Gray, white and gold are the building blocks of the living room's color palette. From there, the designers have some fun, mixing and matching light pillows on dark chairs, dark pillows on light sofas. The rug includes all the shades and pulls the look together.
Make it super-easy for kids to keep toys put away and organized with inexpensive mesh laundry bags. Hung at kid-height for easy access, they’re perfect for small items like building blocks and games with multiple pieces. BONUS- Kids can see inside the bag without opening it!
Consider using a portable caddie to gather and store balls, building blocks or action figures, so you can bring the items right to a playroom table or your backyard. As your kids grow out of their toys, the caddie can be used for holding utensils, garden tools or for a gift basket.
A great way to store toys of different sizes and types, this nursery designed by Abaca Interiors features three hanging canvas tote bags – out of the way, on the back of the bedroom door – for stuffed animals, building blocks and Legos. Each bag is labeled, so both kids and parents know where the toys belong when playtime is over.
This once-bland courtyard now is a showcase for salvaged and recycled materials. The contemporary dining set rests upon bands of reclaimed granite slabs. Matthew Cunningham Landscape Design used blocks of granite salvaged from a 19th century building in Boston as benches in the courtyard, which won an Association of Professional Landscape Designers award.
In addition to reflecting light, glass backsplashes can actually bring sunshine into a kitchen. The vistas beyond this kitchen were nothing to write home about, so designers at Carnemark installed detail-obscuring glass blocks on either side of the stove's backsplash, which is made of volcanic rock by SieMatic. Quarried in Italy, this stone is similar to that used by the ancient Romans to build roads, and has been used for various surface applications from building cladding to tile to countertops for centuries.
A stained cedar fence guarantees privacy in this home's side yard, where a mix of pine and oak trees, ornamental grasses and drought-tolerant perennials comprise the landscape design. The home's eco-friendly, exterior building materials include both smooth and scraped synthetic limestone blocks and fiber-cement siding, a product composed of 50-percent recycled content (fly ash) and wood fiber pulp supplied from sustainably managed forests.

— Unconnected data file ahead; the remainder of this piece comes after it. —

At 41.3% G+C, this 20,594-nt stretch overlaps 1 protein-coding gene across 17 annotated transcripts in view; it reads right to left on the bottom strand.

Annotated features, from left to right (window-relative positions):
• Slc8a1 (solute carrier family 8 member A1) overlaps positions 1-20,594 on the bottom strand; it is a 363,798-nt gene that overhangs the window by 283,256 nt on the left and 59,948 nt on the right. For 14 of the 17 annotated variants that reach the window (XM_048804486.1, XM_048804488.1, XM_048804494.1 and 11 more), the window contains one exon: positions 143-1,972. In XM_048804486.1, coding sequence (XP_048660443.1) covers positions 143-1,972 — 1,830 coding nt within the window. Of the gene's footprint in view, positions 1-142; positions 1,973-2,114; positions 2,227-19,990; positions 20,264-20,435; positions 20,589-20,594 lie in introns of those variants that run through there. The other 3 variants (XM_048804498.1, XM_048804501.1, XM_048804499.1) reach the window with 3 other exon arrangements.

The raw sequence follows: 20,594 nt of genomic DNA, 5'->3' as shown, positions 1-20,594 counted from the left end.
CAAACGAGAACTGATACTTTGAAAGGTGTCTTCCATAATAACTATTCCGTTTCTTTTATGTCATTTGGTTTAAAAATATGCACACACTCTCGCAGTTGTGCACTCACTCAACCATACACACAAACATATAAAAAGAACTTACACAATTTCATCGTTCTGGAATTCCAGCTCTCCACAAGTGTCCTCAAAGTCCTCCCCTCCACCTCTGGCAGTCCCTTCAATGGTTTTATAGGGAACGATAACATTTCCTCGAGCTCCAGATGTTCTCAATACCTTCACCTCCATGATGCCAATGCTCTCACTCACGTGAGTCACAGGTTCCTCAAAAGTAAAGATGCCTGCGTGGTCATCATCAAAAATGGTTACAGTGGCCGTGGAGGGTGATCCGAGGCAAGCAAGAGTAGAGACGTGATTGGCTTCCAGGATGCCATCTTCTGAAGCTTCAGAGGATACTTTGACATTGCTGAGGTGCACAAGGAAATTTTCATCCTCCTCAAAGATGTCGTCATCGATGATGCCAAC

A moody color palette and industrial accents are used to echo the looks of New York City buildings in the master bathroom of an Atlanta townhome. A custom-made window overooking the living space below replaced an existing set of glass blocks. High-gloss subway tile reflect the stylish lighting. Wood-look tile alternates with black tile to create visual contrast.
HGTV Smart Home 2019 is located in Dallas, Texas: a city bursting with activities for the whole family, like Klyde Warren Park. Klyde Warren Park is a hugely popular central-Dallas spot, great for family entertainment. It generally has something going on—from morning yoga and public exercise to evening concerts and films—and it’s all free. Children’s Park is a dedicated play space, with playgrounds, fountains and more. For example, there’s Tuesday morning storytime and Imagination Playground where kids can build together using enormous foam blocks. With a couple of onsite cafes and daily food truck offerings, you have plans through afternoon naptime.
Shrubs and trees planted too close to your house can trap moisture, damage siding when the wind blows, and fill gutters with debris. “I want to be able to walk behind shrubs — they need to be at least three feet from the house and from air conditioning units because they block airflow,” says Steve Gladstone, owner of Stonehollow Fine Home Inspection in Stamford, Conn. “With trees, you don’t want them rubbing against the house at all. If the sun can’t dry your house, you’ll have to repaint more often because mold and pollen will build up.” Prune regularly to keep your house envelope clear.
Climbing vines like ivy, although beautiful, can splinter and rot wood siding and even weaken the mortar between bricks. Prune any existing ivy so that it stays away from windows, gutters and trim. If your heart is set on adding a climbing vine, choose a twining vine that wraps around a trellis or other nearby structure rather than a vine that climbs by tendrils or rootlets that cling to the surface of your house.